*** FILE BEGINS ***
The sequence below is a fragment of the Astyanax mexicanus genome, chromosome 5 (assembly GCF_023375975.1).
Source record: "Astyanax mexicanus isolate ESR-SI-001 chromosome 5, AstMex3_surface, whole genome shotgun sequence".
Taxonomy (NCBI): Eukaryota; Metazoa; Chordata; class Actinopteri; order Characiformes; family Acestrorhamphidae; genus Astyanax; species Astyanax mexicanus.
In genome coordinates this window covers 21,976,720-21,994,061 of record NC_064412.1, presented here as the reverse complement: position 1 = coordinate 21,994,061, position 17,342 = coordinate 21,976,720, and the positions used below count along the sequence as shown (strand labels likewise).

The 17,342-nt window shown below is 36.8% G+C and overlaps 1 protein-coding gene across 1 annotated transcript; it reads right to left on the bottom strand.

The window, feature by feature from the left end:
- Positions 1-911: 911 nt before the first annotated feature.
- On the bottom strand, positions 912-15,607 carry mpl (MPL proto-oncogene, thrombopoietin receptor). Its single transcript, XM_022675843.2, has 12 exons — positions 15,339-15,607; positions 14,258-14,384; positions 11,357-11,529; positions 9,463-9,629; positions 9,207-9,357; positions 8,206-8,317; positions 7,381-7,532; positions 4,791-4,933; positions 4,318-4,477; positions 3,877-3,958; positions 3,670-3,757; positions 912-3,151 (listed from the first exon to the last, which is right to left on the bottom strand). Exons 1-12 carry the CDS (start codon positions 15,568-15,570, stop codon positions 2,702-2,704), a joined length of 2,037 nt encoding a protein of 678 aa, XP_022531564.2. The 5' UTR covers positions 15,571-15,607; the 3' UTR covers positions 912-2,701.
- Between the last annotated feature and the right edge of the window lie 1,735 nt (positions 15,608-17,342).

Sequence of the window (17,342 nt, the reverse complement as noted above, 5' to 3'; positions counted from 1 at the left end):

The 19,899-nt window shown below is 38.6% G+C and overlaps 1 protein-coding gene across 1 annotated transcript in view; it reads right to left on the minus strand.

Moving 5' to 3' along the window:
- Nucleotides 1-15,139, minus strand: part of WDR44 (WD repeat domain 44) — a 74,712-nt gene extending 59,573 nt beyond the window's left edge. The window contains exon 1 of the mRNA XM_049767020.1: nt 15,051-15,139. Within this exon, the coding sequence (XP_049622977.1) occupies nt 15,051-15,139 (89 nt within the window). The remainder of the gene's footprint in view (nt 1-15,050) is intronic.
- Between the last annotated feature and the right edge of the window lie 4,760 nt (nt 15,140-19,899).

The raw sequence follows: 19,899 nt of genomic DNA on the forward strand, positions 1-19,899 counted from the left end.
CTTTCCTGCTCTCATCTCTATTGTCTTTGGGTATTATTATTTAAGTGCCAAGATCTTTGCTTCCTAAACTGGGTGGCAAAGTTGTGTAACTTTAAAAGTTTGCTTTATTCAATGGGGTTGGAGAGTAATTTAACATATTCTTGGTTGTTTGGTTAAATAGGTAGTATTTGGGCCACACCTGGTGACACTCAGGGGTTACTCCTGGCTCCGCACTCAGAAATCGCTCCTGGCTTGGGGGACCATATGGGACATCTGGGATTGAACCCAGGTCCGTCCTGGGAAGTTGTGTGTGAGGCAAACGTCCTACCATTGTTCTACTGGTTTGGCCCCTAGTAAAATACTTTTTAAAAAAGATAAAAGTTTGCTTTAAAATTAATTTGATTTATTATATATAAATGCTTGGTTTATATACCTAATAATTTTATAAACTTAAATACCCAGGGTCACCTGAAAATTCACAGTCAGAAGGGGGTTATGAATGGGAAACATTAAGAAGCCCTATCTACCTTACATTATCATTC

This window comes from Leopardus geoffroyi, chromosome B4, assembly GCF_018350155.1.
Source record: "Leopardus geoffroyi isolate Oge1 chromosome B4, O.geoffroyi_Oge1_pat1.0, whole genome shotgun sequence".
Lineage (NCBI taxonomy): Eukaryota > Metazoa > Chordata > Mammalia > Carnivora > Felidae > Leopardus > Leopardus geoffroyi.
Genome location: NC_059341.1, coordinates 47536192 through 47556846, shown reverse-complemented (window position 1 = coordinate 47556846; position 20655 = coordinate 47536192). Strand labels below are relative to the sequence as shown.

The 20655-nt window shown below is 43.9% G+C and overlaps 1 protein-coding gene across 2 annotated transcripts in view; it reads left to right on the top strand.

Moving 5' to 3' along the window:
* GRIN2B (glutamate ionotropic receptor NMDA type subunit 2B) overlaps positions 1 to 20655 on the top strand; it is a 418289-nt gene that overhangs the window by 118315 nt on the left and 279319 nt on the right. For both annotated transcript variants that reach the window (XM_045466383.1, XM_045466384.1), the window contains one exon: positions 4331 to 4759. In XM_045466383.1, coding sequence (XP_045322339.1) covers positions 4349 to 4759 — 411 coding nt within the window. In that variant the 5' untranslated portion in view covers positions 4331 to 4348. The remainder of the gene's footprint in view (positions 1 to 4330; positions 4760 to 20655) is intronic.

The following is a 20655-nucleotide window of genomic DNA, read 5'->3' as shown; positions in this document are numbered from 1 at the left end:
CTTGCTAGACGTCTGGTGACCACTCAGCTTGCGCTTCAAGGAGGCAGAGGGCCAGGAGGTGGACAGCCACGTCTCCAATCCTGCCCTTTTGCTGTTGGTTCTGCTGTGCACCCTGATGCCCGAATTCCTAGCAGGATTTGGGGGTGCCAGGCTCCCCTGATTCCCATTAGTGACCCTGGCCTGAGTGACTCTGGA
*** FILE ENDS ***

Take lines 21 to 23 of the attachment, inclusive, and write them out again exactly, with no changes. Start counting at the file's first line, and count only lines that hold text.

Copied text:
The 20655-nt window shown below is 43.9% G+C and overlaps 1 protein-coding gene across 2 annotated transcripts in view; it reads left to right on the top strand.

Moving 5' to 3' along the window:
* GRIN2B (glutamate ionotropic receptor NMDA type subunit 2B) overlaps positions 1 to 20655 on the top strand; it is a 418289-nt gene that overhangs the window by 118315 nt on the left and 279319 nt on the right. For both annotated transcript variants that reach the window (XM_045466383.1, XM_045466384.1), the window contains one exon: positions 4331 to 4759. In XM_045466383.1, coding sequence (XP_045322339.1) covers positions 4349 to 4759 — 411 coding nt within the window. In that variant the 5' untranslated portion in view covers positions 4331 to 4348. The remainder of the gene's footprint in view (positions 1 to 4330; positions 4760 to 20655) is intronic.